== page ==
The Digital Filipino: An E-Commerce Guide for the eFilipino BookJanette Toral
[June 10, 2000] Digital Filipino is a book about electronic commerce that covers a multi-disciplinary approach. It tackles the building blocks of electronic commerce, the developments in the Philippines and neighboring countries reflecting the latest research.
Using in-depth case studies of companies that have used unique strategies to win the trust and confidence of the Internet community.
A comprehensive analysis on the challenges, opportunities, and lessons learned of companies and the government.
There a lot of e-commerce books available in the bookshelves but are mostly published in Western countries and covers only situations in their part of the world. There’s a need for a book that speaks more about our country that can be used as a reference by aspiring entrepreneurs who wanted to venture in e-commerce.
The book can be used by students and SMEs in understanding the e-commerce paradigm and make them aware beyond the theories that they may have already read.
Why do we need a book on e-commerce? You might say, “There’s a lot of information already on the Internet. A book on e-commerce might just become useless in a short span of time.” Well, I disagree on that. True, there’s a lot of information on the Internet and we’re now even experiencing information overload. But note that only those who has access to information and know how to use them to their advantage will be the ones to succeed. The information is there but how you organize and analyze it to come up with bright decisions is a different story.
To the best of my knowledge, e-commerce has never been covered this way. Most schools and universities around the world are gearing up to offer an e-commerce course and curriculum as early next year. I believe there will be a very big demand for an educational and reference material such as this.
Table of Contents
I. Foreword by Senator Ramon B. Magsaysay Jr.
- What is e-commerce?
- Why do some refer to e-commerce as B2B and B2C?
- How long has the Philippines been practicing e-commerce?
- Why should companies do e-commerce? Is this only for big companies?
- What is the implication of e-commerce to the supply chain?
- What are the ways of doing e-commerce?
- What are the media used in doing e-commerce?
- How can SME benefit from e-commerce?
III. Doing E-commerce Through EDI
- What is EDI?
- What is a trading partner?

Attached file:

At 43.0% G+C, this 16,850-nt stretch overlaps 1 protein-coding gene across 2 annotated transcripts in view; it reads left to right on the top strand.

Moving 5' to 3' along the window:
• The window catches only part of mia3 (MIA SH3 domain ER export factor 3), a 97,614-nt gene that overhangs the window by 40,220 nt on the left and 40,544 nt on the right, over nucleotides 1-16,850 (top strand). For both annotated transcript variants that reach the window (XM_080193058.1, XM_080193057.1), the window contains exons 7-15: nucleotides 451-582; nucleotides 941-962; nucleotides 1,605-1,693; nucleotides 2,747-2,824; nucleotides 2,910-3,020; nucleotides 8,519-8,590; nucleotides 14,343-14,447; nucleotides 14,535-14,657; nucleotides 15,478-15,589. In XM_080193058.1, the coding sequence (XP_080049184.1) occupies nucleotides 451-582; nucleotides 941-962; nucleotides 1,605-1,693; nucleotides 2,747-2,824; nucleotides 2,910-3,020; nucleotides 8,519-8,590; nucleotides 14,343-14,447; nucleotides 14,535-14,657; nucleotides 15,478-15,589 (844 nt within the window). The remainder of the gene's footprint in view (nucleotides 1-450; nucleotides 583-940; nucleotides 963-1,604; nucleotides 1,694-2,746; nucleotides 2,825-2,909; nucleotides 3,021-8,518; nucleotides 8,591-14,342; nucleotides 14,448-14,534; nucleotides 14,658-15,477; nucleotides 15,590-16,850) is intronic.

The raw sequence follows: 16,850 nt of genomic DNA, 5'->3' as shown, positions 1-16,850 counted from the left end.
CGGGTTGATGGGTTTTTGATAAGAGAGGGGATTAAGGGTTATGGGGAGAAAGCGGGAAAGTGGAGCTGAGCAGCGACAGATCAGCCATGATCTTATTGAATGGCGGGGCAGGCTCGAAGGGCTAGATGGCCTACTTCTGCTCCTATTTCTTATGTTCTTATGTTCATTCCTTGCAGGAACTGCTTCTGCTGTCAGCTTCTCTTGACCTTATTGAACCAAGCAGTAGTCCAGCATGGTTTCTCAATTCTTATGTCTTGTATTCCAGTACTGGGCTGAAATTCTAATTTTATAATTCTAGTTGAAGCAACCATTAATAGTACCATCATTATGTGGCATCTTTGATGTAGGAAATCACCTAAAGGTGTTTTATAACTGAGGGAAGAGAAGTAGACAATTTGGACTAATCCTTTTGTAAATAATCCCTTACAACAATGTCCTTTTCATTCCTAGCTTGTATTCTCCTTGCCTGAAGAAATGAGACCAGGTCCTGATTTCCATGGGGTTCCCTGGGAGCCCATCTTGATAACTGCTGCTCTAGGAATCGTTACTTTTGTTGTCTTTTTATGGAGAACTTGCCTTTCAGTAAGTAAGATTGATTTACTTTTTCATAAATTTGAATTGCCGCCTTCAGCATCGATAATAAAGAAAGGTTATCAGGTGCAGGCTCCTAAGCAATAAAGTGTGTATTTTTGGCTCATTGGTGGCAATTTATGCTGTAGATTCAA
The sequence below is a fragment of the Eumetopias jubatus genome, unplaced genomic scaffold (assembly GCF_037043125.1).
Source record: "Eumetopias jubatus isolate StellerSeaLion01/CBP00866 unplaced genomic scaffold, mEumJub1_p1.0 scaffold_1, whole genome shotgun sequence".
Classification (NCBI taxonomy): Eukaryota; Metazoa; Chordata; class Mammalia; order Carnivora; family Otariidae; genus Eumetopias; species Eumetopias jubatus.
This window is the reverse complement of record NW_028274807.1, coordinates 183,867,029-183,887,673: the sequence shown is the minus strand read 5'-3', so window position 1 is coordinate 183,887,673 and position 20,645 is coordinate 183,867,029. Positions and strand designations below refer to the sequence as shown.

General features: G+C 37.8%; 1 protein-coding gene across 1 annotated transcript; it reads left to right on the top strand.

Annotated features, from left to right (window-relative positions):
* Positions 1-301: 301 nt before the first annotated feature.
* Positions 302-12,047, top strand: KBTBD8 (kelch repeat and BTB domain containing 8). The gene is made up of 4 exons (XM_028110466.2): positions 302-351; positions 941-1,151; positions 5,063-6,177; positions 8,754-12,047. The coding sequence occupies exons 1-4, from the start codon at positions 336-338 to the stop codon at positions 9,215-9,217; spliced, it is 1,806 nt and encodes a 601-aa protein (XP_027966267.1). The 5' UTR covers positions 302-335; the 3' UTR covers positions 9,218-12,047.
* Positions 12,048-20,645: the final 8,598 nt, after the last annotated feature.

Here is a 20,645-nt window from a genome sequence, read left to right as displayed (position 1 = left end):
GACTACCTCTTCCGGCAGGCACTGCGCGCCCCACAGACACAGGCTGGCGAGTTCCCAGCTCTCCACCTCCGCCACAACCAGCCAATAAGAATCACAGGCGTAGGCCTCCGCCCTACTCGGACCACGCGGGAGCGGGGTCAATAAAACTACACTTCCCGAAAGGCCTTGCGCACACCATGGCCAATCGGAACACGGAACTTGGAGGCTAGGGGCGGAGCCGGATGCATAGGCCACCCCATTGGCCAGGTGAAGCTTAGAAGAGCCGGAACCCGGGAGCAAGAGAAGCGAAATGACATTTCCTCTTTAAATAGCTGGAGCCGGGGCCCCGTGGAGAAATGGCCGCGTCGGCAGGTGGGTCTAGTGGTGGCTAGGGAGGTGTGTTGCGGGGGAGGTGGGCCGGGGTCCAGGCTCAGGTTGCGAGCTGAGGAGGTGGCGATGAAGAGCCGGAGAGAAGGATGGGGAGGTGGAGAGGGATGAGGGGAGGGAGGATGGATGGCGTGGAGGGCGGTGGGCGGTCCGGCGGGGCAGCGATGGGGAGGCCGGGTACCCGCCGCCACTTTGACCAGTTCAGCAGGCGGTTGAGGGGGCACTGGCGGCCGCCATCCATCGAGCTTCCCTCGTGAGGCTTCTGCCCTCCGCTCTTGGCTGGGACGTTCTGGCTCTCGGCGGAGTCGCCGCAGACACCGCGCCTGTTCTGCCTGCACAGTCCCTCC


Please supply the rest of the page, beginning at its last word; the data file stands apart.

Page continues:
- What does a VAN do?
- What do I need to do EDI?
- What does a VAN do?
- Dealing with trading partners in a B2B environment.
- Who are the companies using EDI locally?
- What makes an EDI/e-commerce projct successful?
- What makes an EDI/e-commerce project fail?
- What is the different between EDI and the Internet? Which is better?
- Which is better? VANs or Internet?
- Are standards such as EDI important? How is it different from other free form data structures?
- How many VANs do we have in the Philippines? Who are they?
IV. Establishing Your Presence on the Internet
- What is a domain name?
- Registering a domain name
- Choosing a web site hosting service
- Building your site
- Collecting payment
- Securing your site
- Getting venture capital
- Marketing your site
- Case studies on Internet-based sites
V. Legal Issues on E-commerce
- FAQ on the E-commerce Bill
VI. E-commerce initiatives by government
- An interview with President Joseph Estrada
VIII. Opportunities and challenges
Appendix A Senate Bill 1902
Appendix B House Bill 9971
Appendix C Senate Bill 2025
Appendix D The DigitalFilipino Webring
Appendix E The eFilipino Web Awardees
We would like to take note of the following significant corrections in the book:
On page 69, we gave you a perspective on the DigitalFilipino.com survey. Unfortunately, bullets were inserted in our data summary that tends to misinterpret the information presented. It should be read as:
1.) 51% of the total survey respondents are male. 25% of the total male respondents are in the 26-35 age group with an average income of P36,173.68 per month. 63% of shop online. 53% have purchased products online at an average of P83,920 per online spender last year. 90% of transactions are done through the use of credit card.
100% own a personal computer. 92% with Internet access. 68% uses MS-Internet Explorer.
2.) 57% of respondents are from the 18-25 age bracket. Of this age bracket, 36% are female whose income is on the average of P15,384.50 per month. 38% of them shop online.
19% have purchased products online at an average of P46,000 per online spender last year. 20% of transactions are done through the use of credit card.
96% of them own a personal computer. 88% with Internet access. 77% uses MS-Internet Explorer.
3.) 64% of respondents are college graduate. 21% finished graduate school.
4.) 85% of respondents are single. 14% are married. Of married, the average number of children is 2.
5.) 36% of respondents are IT professionals. 25% are students.
Should you wish to verify any information in the book, feel free to email me at firstname.lastname@example.org.